When Emotions Run High: How Stereotypes Influence Affective Forecasting

From a football team’s victory to the results of a political election, people frequently try to predict others' emotional responses to an event — a phenomenon known as affective forecasting in the social sciences.

“Doctors might try to gauge the amount of pain people are in when deciding the kinds of drugs to prescribe them, employers might consider how happy their employees would be made by a smaller or larger holiday bonus, and politicians may consider the pain and distress that people are experiencing when deciding whether to intervene in a humanitarian crisis,” says Mina Cikara of Harvard University.

 Much research has already been done on people’s ability to anticipate their own emotional responses. Cikara and colleagues sought to expand on this work by investigating the effects of an individual’s social group on their ability to predict others’ emotional responses to an event. Their study, published in the October issue of Psychological Science, examines differences in affective forecasting based on social groups using the recent Senate midterm elections and college football. The team first questioned participants about their political affiliation, and then asked them to rate the extent that someone of the same or opposite party would feel if their party won or lost the Senate majority. They also asked the same question without specifying the responding person's party affiliation.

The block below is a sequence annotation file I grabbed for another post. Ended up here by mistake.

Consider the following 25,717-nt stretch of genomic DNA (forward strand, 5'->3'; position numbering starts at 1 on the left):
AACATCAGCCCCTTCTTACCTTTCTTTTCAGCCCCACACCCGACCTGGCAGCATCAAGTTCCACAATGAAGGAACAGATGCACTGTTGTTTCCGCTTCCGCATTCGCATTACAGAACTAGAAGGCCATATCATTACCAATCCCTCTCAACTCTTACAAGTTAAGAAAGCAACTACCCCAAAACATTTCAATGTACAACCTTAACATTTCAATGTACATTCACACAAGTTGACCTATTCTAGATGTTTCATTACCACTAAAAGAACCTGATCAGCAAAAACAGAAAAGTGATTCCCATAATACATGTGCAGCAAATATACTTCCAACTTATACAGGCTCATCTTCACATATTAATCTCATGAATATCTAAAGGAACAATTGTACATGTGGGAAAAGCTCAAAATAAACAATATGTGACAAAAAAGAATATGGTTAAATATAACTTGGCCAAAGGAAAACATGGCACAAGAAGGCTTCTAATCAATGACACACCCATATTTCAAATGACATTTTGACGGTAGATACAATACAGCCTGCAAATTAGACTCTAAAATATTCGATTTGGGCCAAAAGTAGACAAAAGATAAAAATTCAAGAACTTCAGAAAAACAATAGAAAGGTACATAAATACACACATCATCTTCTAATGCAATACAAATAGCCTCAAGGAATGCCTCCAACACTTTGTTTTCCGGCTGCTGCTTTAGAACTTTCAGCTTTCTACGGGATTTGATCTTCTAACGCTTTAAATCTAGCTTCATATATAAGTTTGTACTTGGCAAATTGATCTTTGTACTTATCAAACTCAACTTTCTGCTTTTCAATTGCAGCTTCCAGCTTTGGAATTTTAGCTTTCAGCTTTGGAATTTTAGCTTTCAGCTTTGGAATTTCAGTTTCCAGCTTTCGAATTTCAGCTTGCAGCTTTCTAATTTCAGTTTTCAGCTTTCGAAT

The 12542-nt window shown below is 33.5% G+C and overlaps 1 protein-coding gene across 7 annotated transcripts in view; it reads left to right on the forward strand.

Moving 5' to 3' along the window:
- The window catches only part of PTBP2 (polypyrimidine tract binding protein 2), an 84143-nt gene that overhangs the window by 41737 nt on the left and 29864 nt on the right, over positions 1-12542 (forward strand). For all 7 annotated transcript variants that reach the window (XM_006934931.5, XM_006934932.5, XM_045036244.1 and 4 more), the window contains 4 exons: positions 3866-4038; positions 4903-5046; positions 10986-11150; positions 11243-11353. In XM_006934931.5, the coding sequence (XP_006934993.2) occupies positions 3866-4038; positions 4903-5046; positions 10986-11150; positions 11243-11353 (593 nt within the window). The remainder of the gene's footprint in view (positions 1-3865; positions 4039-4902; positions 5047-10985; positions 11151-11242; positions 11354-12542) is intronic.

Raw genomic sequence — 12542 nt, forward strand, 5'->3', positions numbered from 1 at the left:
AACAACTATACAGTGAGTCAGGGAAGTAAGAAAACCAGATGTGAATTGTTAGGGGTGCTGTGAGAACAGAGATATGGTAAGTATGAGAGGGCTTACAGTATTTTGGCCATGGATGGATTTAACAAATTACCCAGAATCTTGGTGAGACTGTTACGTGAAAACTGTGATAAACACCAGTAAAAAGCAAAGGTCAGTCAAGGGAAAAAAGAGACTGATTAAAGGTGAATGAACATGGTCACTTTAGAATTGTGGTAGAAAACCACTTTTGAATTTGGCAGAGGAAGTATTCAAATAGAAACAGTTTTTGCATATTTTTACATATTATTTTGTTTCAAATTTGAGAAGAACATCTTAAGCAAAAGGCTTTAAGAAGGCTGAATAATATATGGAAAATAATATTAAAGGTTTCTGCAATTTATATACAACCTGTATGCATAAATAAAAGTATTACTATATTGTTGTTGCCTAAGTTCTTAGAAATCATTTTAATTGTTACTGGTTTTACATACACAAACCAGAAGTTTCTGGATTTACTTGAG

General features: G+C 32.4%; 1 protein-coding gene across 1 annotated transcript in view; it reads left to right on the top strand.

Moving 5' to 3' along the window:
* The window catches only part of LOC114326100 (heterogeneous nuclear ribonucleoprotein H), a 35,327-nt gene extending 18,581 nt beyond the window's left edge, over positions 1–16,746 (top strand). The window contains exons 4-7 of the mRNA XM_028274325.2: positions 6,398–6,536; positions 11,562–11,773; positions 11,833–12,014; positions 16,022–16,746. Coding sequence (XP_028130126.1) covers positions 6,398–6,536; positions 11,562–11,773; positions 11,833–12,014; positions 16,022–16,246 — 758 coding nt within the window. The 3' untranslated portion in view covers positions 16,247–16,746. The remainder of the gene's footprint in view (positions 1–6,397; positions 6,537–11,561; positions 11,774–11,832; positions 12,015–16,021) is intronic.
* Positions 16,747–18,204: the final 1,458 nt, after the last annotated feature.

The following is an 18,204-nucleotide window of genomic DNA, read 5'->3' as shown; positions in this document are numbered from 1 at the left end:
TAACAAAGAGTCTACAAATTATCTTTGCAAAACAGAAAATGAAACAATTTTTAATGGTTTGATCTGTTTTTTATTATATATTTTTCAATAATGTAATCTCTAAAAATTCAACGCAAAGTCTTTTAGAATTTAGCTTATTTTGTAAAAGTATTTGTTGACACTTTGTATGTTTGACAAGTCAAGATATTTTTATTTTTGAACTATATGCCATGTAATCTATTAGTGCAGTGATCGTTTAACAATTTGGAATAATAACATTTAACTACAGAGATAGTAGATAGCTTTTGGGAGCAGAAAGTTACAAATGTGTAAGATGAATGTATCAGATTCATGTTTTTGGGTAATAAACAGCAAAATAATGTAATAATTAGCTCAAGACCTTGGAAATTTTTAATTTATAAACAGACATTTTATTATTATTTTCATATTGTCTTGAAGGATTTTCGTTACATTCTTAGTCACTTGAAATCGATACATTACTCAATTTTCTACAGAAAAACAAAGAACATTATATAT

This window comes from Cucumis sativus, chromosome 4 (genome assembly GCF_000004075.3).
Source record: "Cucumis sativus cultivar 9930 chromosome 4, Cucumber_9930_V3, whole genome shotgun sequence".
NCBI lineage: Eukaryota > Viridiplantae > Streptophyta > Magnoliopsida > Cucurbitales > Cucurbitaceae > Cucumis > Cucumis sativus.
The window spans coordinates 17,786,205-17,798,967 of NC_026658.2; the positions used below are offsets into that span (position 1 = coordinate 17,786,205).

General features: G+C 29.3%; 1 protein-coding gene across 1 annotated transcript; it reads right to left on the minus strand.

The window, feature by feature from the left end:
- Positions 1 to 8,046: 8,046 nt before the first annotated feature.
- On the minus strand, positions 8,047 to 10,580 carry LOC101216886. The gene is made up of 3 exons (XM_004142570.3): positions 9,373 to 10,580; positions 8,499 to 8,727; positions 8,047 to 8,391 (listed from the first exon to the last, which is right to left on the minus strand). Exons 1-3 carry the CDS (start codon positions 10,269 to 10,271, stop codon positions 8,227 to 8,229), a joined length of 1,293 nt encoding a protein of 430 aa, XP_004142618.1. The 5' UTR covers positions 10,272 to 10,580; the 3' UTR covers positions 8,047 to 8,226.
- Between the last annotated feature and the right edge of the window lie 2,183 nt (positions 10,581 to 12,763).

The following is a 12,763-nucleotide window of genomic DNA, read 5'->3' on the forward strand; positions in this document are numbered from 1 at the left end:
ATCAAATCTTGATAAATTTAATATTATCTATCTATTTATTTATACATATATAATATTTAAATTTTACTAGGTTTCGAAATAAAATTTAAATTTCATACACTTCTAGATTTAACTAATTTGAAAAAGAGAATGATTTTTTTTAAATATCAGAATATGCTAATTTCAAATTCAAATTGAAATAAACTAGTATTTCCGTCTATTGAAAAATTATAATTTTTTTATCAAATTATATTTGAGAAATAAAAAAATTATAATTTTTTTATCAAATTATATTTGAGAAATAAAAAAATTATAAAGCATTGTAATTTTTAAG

The group found that people tended to overestimate the emotional response of someone with the opposite political affiliation: Democrats forecasted that Republicans would be happier about the Republican victory than the Republicans actually reported. Conversely, participants much more accurately anticipated the emotions of a person whose political affiliation was unspecified.

The researchers found a similar trend within the context of a football game, in which fans were asked to forecast the emotions other fans would have if their team won or lost.

Although the research team has not yet explored the reasons participants overestimated the emotional response of other groups, they suspect this trend may correspond to the increased political and economic polarization of society.

“While we haven’t explicitly shown a connection between polarization and our effect, it is possible that our observed effect here has a hand in increasing the divide between two groups,” Lau said. “When we overestimate how other members of our own group and the other group feel, and out-group members do likewise, we are building a vicious cycle of expectancy violations that can escalate conflict and other partisan divides, whether at the voting booth, at the negotiation table, or at the trade policy summit.” 

JYI has received funding support from several sources, including the Burroughs Wellcome Fund, the National Science Foundation, and Duke University.
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